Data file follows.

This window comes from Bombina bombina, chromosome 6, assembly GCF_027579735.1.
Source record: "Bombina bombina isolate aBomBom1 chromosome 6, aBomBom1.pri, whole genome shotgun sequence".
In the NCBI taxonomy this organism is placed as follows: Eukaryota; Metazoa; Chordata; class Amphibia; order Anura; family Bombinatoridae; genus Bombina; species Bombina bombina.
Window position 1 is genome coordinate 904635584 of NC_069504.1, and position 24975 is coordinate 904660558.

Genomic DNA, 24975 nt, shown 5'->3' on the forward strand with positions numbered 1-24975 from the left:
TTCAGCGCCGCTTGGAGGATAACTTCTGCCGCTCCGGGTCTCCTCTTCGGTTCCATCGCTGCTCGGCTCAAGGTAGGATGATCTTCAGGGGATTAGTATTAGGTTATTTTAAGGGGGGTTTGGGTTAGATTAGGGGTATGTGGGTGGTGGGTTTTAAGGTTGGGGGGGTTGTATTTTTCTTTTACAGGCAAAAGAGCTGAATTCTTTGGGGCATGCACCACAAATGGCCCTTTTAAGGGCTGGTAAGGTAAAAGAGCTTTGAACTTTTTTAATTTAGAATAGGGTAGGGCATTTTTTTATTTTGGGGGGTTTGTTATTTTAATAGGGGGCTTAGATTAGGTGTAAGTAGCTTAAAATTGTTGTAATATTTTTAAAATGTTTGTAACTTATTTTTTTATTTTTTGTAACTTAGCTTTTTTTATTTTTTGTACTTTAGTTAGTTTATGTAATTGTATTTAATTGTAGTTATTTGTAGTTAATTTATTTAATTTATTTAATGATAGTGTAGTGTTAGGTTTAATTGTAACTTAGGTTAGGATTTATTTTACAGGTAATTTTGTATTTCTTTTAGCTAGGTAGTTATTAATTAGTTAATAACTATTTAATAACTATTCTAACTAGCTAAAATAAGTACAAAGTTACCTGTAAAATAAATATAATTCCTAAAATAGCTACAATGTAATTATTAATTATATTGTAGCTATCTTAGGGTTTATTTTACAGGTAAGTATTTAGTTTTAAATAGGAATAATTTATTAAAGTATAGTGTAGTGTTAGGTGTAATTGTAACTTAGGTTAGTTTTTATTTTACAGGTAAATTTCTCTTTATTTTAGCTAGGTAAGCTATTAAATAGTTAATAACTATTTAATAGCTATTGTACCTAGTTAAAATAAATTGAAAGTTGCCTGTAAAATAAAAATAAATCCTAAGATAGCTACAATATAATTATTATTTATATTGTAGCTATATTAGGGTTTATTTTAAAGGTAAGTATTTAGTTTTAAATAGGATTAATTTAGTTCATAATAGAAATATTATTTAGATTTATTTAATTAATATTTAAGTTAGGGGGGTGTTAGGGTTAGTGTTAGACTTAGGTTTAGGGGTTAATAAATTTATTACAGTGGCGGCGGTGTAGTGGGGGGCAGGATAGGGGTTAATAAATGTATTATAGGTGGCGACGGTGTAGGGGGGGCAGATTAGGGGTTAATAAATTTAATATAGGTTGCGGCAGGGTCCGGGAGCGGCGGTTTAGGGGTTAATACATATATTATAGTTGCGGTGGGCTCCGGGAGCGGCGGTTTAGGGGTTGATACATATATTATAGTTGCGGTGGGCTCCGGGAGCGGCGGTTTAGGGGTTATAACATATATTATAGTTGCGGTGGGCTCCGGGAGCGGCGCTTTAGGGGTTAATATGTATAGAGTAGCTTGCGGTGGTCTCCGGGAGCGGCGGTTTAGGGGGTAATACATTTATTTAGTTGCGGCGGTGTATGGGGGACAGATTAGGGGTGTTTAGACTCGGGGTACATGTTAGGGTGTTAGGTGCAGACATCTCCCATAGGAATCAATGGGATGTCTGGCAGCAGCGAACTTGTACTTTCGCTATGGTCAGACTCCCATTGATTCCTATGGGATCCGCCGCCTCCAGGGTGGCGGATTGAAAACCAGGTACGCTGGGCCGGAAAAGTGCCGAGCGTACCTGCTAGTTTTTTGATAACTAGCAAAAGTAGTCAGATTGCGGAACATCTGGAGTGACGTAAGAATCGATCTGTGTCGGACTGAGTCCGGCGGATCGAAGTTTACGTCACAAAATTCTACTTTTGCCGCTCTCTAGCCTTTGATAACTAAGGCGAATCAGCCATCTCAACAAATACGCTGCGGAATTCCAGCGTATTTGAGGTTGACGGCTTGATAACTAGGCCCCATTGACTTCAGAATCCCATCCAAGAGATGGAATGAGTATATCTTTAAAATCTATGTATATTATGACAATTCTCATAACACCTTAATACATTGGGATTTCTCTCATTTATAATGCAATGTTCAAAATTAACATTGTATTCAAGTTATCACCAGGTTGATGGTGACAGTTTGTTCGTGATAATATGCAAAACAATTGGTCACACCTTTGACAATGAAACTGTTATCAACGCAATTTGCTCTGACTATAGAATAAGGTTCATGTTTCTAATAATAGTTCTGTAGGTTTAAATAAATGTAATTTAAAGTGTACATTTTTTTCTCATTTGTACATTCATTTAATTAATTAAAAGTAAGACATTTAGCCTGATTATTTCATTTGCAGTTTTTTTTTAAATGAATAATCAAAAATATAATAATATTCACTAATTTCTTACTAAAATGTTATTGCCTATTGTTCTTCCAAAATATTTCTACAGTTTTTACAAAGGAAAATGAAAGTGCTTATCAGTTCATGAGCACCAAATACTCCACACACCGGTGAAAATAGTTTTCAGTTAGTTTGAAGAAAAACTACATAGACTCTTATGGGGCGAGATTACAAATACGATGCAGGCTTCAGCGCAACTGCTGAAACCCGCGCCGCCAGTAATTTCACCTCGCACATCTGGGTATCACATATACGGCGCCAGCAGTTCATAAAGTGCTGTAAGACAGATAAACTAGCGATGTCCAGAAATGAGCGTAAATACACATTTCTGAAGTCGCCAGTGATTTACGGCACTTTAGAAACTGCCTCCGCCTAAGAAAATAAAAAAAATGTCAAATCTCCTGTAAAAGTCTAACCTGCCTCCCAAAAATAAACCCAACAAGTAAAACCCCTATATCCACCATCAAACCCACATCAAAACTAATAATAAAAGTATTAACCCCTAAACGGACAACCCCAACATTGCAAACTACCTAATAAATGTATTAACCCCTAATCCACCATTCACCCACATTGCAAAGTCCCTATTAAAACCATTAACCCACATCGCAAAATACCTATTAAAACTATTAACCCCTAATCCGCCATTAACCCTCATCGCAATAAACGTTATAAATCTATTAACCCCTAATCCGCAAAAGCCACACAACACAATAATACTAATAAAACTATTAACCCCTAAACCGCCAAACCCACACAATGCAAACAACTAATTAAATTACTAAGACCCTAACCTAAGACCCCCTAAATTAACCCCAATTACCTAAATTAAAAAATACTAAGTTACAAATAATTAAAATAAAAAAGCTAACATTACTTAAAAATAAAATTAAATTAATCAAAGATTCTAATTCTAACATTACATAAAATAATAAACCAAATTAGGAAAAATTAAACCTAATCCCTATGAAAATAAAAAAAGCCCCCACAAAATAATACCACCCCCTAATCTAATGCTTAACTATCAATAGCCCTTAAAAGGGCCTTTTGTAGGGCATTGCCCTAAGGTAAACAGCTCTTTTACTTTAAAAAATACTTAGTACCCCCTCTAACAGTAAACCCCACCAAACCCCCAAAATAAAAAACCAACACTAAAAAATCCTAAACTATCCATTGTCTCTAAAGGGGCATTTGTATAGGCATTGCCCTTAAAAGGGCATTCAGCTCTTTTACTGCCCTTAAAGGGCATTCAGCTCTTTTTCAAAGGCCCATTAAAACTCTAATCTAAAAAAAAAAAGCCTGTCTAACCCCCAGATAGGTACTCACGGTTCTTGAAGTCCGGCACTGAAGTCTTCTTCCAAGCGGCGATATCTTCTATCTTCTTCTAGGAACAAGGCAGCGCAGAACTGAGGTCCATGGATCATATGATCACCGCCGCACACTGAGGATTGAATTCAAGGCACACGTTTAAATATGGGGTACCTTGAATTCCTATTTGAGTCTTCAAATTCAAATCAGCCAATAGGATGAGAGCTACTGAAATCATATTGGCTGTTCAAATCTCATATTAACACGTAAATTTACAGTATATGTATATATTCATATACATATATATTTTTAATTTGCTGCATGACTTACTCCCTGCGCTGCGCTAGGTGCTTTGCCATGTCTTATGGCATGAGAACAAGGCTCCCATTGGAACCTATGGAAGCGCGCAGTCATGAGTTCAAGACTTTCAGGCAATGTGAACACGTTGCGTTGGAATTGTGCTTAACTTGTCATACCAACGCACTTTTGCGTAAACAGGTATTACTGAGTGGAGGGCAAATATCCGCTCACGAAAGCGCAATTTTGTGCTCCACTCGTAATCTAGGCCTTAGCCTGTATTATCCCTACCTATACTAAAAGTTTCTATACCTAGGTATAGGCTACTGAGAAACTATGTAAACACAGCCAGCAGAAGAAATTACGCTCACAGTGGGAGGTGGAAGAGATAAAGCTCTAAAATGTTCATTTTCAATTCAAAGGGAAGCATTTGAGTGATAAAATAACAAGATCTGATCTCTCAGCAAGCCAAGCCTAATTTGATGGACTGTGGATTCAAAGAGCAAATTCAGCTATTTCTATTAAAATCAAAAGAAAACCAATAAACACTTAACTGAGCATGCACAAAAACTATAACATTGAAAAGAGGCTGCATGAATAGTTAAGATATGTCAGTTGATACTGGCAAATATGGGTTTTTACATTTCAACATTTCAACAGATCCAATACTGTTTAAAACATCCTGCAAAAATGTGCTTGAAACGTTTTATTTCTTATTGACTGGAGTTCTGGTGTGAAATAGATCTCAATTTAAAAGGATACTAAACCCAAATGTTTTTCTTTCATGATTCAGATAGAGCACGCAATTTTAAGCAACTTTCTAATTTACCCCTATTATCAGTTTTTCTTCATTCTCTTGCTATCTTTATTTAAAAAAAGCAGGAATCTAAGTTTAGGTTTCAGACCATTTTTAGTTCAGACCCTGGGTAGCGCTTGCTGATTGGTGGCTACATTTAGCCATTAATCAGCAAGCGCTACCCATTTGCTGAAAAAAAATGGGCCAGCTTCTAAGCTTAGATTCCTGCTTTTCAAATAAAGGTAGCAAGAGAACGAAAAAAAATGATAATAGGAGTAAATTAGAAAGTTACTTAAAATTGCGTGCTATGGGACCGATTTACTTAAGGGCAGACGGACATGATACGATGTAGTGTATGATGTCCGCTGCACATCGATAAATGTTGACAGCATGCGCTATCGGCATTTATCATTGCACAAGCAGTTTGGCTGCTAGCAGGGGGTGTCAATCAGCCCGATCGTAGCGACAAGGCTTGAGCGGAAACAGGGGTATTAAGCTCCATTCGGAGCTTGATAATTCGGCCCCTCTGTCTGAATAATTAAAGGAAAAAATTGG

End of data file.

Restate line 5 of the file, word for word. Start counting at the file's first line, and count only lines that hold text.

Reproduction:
Genomic DNA, 24975 nt, shown 5'->3' on the forward strand with positions numbered 1-24975 from the left: